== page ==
I like mosslands, but I'm not exactly sure why. Most of our mosses are now completely degraded and have been drained for agriculture, but even so, there is still something about them. I wondered whether it was the open landscape with 'big' skies', perhaps that's part of it, but I think what it probably is, is that some of the last remaining farmland bird populations are to be found on mossland. Even though most mossland has been 'improved' for agriculture, the wet, peaty soils means that from an arable perspective at least, spring cropping still takes place, and this provides habitat for some of our declining farmland birds. This is certainly the case in the northwest, but in East Anglia it is a different story.
Earlier in the week, I was on some mossland in south-west Lancashire to start a series of wintering bird surveys at this particular site. It was a pleasant morning, with sunny intervals and a light - moderate southerly wind.
The site that I am surveying is permanent pasture, quite rare on a lot of mossland, bounded by mature hedgerows, and plonked in the middle of a predominantly arable landscape. From the word go, Pink-footed Geese were on the move, commuting between their estuarine roost sites to inland feeding areas, and I had 1,249 go over. In fact, my survey site is only 4 km from the coast as the 'Pinkie' flies.
One of the farmland bird species that I now only ever record on mossland is the Grey Partridge, and I was pleased to see a pair this morning. I suspect the mature hedgerows and spring cropping are providing some good habitat for them. Raptors were thin on the ground, with just a male Sparrowhawk being mobbed by a Magpie, the only species.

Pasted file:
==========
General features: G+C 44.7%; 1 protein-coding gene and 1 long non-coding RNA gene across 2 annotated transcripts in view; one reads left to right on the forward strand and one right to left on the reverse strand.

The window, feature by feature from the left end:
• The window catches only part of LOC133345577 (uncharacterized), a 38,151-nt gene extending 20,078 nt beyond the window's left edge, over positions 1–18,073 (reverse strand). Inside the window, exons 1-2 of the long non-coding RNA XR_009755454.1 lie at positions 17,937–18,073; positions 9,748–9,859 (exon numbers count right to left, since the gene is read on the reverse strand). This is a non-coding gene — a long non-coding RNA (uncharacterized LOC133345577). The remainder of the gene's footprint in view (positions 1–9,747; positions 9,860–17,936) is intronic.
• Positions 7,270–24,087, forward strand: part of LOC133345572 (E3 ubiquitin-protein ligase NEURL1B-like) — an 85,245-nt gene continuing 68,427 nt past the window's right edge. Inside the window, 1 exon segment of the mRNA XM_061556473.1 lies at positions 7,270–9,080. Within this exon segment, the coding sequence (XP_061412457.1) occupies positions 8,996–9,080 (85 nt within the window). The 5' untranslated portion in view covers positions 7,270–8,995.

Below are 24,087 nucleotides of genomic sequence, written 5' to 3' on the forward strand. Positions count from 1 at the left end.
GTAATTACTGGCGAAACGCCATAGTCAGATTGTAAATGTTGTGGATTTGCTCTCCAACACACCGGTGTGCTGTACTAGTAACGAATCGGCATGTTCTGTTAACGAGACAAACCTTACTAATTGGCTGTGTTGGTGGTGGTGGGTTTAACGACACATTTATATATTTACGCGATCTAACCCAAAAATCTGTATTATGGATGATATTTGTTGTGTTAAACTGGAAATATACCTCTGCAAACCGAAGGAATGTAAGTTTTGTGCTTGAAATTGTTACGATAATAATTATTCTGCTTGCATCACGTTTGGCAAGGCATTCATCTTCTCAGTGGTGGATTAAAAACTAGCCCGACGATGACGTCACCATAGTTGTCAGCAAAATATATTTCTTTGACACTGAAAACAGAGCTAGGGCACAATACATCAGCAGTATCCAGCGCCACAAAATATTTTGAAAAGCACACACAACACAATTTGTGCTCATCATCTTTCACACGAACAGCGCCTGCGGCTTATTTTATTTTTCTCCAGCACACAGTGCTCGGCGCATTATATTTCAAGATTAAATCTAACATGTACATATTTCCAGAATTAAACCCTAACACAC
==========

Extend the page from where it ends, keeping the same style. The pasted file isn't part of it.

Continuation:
To the northwest of the site is a block of woodland, and Great Spotted Woodpecker and Jay were calling from here. It was hard to say whether there was any vis or not, but 16 Skylarks, two Meadow Pipits, two Chaffinches and singles of Greenfinch and Siskin all heading south, suggested there might have been.
A party of 12 Long-tailed Tits moved along a hedge, and the network of hedges held two Song Thrushes, six Redwings, 52 Fieldfares and six Blackbirds, including a continental male. Alongside the track that forms the northern boundary of the site, are some telegraph wires and 17 each of Goldfinch and Linnet were perched up on them. A single Reed Bunting ended a pleasant morning.
The forecast for the weekend isn't great, and it is looking like another weekend where there will be no ringing for me.
I read an interesting snippet in British Birds that was reporting on some new research published in the journal Current Biology (not a journal that I am familiar with), that revealed that Jackdaws use a democratic process to decide when to leave their roosts en masse!
In the snippet it stated that the study was undertaken over two winters at roost sites in Cornwall. Using audio recorders to monitor noise levels, researchers found that birds call out when they are ready to leave and, when the noise reaches a critical level, it signals that the roost is ready to depart. Amazing!